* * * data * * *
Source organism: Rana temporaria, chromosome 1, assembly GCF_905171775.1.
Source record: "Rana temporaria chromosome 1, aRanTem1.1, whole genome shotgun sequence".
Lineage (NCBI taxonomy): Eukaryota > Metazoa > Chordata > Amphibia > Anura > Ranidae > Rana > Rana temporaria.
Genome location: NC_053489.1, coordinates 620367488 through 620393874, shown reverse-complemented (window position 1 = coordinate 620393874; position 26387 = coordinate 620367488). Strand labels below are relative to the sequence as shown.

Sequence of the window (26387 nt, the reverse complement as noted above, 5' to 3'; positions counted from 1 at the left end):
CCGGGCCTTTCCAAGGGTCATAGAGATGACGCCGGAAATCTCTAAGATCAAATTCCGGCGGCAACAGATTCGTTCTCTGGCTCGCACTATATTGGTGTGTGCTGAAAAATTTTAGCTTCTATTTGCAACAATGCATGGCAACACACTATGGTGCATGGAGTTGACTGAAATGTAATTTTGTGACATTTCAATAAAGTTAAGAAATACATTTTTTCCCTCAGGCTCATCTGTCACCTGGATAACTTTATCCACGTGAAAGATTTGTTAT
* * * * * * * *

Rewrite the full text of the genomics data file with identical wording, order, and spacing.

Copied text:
Source organism: Rana temporaria, chromosome 1, assembly GCF_905171775.1.
Source record: "Rana temporaria chromosome 1, aRanTem1.1, whole genome shotgun sequence".
Lineage (NCBI taxonomy): Eukaryota > Metazoa > Chordata > Amphibia > Anura > Ranidae > Rana > Rana temporaria.
Genome location: NC_053489.1, coordinates 620367488 through 620393874, shown reverse-complemented (window position 1 = coordinate 620393874; position 26387 = coordinate 620367488). Strand labels below are relative to the sequence as shown.

Sequence of the window (26387 nt, the reverse complement as noted above, 5' to 3'; positions counted from 1 at the left end):
CCGGGCCTTTCCAAGGGTCATAGAGATGACGCCGGAAATCTCTAAGATCAAATTCCGGCGGCAACAGATTCGTTCTCTGGCTCGCACTATATTGGTGTGTGCTGAAAAATTTTAGCTTCTATTTGCAACAATGCATGGCAACACACTATGGTGCATGGAGTTGACTGAAATGTAATTTTGTGACATTTCAATAAAGTTAAGAAATACATTTTTTCCCTCAGGCTCATCTGTCACCTGGATAACTTTATCCACGTGAAAGATTTGTTAT